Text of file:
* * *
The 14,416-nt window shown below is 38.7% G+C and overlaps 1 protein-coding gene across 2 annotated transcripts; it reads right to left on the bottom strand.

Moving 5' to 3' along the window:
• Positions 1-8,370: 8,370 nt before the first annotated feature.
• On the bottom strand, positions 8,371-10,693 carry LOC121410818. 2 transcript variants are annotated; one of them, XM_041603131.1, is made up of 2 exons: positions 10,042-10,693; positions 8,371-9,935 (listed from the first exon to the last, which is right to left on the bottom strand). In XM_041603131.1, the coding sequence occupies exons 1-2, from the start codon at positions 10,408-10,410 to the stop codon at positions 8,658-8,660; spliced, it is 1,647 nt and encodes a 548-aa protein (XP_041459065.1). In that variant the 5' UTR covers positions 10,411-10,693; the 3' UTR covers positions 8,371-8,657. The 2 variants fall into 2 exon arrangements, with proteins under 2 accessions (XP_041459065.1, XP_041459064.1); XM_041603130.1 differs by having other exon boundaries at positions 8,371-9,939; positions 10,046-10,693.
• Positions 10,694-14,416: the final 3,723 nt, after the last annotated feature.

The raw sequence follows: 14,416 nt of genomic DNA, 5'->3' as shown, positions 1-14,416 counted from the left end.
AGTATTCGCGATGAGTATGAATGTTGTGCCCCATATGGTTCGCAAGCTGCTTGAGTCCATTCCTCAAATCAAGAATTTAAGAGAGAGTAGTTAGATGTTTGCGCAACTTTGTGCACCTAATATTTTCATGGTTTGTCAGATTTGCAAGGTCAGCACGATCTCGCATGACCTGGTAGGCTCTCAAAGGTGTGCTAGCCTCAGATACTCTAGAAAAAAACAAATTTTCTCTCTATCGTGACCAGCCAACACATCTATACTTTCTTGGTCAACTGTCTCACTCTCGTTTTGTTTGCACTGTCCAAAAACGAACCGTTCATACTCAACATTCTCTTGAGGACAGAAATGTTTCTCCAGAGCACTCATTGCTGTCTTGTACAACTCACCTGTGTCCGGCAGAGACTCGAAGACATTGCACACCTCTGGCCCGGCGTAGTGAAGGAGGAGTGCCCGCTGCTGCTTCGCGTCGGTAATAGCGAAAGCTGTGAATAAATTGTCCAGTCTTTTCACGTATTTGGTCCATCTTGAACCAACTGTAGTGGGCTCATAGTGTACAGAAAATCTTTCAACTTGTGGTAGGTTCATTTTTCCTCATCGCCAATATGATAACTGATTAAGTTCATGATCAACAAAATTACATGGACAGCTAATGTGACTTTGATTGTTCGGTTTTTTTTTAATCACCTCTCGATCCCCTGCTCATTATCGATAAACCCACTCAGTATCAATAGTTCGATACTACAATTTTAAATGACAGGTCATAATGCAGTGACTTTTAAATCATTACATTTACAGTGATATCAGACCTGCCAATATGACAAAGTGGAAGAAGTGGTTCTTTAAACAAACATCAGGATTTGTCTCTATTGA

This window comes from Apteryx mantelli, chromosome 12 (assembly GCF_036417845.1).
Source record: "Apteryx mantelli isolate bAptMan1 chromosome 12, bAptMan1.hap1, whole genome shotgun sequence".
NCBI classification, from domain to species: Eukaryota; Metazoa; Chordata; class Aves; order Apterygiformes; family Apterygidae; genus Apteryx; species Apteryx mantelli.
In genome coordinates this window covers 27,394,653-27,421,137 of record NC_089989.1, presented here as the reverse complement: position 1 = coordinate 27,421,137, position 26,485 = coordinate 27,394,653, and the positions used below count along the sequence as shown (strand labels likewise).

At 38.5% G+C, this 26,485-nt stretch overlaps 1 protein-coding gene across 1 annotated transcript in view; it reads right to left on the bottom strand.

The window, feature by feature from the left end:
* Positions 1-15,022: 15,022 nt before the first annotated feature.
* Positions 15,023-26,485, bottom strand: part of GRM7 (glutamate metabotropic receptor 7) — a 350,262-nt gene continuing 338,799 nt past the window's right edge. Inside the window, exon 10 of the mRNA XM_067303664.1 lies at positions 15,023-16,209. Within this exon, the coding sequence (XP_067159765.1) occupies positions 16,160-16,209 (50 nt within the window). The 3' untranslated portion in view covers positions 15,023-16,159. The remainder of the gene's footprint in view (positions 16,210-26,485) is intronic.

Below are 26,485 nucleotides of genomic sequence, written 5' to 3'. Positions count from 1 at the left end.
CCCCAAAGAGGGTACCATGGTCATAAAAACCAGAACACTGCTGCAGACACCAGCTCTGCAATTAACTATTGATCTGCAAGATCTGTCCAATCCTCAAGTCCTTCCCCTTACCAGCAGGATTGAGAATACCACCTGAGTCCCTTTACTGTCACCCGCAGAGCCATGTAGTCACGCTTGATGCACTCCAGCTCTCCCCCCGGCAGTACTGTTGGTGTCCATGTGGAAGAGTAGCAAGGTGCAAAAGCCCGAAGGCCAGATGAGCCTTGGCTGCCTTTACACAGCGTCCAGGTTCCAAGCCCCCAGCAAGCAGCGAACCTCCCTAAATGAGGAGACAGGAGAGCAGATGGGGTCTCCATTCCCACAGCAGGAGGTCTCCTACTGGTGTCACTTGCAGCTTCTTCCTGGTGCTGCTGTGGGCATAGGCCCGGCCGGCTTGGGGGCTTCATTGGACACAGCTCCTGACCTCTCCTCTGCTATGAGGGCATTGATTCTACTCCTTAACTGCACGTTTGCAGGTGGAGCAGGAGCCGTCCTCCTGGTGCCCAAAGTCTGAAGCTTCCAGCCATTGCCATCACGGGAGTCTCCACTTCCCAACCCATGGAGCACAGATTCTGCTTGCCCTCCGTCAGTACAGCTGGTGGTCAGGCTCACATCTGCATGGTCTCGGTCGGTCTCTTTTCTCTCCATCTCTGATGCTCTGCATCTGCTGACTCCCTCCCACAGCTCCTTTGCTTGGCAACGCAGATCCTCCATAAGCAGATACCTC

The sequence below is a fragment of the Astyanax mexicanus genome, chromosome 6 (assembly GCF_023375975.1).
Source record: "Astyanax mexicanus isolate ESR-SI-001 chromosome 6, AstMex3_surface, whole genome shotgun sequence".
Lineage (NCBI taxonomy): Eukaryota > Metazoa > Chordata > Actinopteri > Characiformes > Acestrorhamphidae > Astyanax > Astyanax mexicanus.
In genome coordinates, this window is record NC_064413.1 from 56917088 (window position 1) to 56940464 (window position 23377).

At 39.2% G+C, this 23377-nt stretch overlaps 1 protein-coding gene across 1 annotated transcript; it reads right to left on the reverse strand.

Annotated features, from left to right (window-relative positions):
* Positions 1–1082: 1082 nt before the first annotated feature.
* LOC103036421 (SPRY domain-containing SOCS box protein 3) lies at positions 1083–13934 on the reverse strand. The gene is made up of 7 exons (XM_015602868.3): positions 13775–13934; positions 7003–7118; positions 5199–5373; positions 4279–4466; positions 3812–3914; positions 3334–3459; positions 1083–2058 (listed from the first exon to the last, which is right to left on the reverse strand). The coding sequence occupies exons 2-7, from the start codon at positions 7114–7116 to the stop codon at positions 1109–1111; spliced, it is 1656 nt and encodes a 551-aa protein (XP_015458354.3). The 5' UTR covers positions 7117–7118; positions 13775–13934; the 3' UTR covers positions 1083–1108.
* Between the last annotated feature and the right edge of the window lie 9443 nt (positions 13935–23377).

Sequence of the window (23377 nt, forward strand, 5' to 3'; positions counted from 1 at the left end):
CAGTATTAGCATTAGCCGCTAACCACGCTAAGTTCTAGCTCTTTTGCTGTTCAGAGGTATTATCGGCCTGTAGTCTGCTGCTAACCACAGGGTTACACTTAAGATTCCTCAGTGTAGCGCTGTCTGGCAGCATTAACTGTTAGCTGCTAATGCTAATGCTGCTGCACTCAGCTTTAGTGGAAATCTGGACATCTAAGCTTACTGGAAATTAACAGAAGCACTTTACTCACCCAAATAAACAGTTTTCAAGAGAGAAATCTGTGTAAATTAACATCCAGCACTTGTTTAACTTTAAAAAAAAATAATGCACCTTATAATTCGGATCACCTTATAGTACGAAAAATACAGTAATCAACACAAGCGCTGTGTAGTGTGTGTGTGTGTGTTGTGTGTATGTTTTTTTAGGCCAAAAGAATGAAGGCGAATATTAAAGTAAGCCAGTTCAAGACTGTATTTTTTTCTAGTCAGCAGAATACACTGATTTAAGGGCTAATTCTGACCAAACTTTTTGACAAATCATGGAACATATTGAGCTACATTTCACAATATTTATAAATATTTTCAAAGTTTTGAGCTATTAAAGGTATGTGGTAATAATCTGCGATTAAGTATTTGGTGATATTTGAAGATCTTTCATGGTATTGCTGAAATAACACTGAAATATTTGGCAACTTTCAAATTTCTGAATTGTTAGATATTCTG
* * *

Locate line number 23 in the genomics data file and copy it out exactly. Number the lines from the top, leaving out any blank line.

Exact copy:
Annotated features, from left to right (window-relative positions):